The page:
One of the common frustrations I face as a designer of digital products / interfaces / software is not just dealing with stubborn engineers or misguided marketers, but also trying to explain myself to random strangers at social events, like a holiday party :-) There is no one single easy compact description…unlike doctors, lawyers, accountants, or even programmers who luckily (or not?) have a typical “gestalt” that people form in their minds about who they are, what they do, what the resullt of their labor is–even if they are stereotypes to a large extent.
But as a designer who deals with the information architecture (navigational paths and content buckets), layout of controls and content (interface design), and feedback / functionality / affordances (interaction design), it’s challenging to coin a neat little phrase I can easily throw at a social event without seeming nerdy or abstract…or somehow defensively trying to justify my existence!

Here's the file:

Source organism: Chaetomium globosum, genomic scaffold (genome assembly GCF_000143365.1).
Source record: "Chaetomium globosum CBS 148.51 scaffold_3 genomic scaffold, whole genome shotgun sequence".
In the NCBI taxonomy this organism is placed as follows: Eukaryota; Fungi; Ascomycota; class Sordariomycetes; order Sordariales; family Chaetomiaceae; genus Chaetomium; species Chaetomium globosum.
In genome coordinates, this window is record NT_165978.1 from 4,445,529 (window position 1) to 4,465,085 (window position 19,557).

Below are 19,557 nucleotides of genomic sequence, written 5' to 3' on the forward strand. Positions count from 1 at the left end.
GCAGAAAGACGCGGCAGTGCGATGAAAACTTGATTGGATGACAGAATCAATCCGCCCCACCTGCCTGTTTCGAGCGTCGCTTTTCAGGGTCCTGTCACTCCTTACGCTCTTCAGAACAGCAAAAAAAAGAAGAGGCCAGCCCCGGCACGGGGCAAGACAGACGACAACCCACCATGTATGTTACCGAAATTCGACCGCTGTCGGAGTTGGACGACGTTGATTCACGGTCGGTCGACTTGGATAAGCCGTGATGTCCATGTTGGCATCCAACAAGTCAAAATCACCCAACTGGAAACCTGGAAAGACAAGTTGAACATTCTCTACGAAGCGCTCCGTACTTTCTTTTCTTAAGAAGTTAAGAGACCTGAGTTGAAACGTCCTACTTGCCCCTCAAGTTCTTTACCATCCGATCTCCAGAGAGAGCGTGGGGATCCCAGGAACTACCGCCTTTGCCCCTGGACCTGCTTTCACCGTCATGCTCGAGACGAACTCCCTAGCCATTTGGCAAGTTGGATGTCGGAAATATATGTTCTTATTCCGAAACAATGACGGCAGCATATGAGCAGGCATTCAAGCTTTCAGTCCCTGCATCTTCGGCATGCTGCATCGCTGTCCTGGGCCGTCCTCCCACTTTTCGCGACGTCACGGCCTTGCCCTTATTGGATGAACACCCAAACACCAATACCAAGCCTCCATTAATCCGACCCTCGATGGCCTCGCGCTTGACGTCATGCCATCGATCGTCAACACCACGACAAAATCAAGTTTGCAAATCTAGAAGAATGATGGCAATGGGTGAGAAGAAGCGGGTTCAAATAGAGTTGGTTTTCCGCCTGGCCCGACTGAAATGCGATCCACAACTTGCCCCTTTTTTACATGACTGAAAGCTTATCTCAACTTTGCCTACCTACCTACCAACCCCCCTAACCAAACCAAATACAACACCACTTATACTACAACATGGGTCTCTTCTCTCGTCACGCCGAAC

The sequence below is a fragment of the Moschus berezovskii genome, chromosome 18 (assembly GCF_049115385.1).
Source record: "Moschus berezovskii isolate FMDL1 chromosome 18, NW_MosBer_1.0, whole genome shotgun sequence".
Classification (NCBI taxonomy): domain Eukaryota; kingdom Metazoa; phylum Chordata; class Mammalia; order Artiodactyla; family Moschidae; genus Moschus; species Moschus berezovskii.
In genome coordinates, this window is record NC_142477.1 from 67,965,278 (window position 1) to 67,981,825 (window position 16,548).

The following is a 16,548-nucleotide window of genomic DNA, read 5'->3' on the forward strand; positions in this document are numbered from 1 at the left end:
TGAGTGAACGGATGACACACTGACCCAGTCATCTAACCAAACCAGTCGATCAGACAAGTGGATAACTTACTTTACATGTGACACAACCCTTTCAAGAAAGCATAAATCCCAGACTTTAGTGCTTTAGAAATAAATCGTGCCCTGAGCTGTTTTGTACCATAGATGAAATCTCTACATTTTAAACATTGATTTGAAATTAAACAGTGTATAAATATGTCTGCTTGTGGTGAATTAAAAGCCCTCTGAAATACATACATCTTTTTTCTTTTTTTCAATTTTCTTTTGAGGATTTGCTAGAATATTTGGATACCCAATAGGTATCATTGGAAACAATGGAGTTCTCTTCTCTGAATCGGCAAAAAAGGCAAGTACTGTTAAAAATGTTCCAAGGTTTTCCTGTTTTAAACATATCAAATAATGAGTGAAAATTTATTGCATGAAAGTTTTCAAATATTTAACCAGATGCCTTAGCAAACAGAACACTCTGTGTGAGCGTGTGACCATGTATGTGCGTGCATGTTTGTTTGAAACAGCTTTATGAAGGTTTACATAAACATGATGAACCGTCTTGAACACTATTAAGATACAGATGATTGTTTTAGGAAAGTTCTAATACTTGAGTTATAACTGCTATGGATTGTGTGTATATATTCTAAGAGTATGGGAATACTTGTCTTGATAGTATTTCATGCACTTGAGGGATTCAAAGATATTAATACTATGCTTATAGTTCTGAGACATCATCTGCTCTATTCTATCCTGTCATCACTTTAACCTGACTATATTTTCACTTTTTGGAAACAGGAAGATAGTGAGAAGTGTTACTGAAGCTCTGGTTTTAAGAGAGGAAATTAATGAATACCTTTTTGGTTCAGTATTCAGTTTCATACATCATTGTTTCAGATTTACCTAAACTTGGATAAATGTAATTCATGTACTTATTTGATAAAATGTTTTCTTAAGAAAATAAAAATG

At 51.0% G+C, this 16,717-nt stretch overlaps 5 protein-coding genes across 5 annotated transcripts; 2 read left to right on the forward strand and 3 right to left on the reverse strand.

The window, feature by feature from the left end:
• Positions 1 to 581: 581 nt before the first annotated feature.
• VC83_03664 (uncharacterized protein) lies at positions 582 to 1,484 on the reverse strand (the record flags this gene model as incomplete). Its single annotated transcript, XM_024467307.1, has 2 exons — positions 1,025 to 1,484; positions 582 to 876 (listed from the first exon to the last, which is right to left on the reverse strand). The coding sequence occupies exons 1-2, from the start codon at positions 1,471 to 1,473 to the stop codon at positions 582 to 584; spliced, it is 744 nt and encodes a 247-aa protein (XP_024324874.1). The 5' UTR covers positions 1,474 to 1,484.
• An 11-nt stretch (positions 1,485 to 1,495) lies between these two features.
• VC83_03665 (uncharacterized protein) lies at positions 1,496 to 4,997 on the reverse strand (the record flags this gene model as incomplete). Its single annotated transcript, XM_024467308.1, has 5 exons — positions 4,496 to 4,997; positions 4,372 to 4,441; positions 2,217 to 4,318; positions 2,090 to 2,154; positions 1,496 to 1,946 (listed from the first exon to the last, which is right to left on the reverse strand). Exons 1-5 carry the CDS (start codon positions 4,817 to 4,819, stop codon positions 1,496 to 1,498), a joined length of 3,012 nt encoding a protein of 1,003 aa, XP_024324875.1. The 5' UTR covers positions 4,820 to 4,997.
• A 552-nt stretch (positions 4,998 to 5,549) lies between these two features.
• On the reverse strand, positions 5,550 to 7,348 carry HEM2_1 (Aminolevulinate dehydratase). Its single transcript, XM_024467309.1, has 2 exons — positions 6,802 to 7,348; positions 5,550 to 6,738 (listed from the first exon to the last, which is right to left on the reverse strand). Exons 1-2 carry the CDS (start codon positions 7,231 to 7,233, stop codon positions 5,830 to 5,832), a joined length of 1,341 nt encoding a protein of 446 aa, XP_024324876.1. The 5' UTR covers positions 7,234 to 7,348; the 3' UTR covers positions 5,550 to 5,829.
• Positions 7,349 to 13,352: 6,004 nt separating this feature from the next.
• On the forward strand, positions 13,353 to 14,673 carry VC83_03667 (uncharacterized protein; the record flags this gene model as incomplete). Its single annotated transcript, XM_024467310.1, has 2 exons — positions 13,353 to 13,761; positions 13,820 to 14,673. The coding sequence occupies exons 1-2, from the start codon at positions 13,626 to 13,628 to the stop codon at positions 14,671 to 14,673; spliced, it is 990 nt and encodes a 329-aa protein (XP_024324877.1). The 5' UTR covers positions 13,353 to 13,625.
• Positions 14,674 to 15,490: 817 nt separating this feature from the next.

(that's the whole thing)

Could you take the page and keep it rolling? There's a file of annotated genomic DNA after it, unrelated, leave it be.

Here’s a few approaches I’ve attempted in the past:
– “I’m a web designer” (Great! Can you help my grandma use Photoshop to do that?)
– “I design the visual interface of hi-tech products” (So, you’re the guy who makes those pretty icons? I love the red ones!)
– “I’m a product designer at a software company” (Huh?)
– “I’m a software designer” (Wow, I heard programming is really hard. Do you have to go to India alot?)
Most recently I’ve settled on saying that I’m a designer at Citrix in Silicon Valley, helping make our software apps user-friendly and attractive. Then I reference my iPhone or Google, Facebook, Yahoo, etc. That seems to be working so far… Responses tend to be hopeful interest with some follow-up curiosity questions about the project complexity, tools, team, travel, etc. Key words that pop up are “simplicity”, “easy”, and “usability” which suit me fine. On the extremely rare chance I’ve met another designer like myself, then we have a wonderfully rich, deep discussion of philo and process ;-) But that’s super rare.
On Quora I posed this question about how designers like myself intro themselves, which generated several salient responses on how to deal with that awkward social moment of “hmm??”: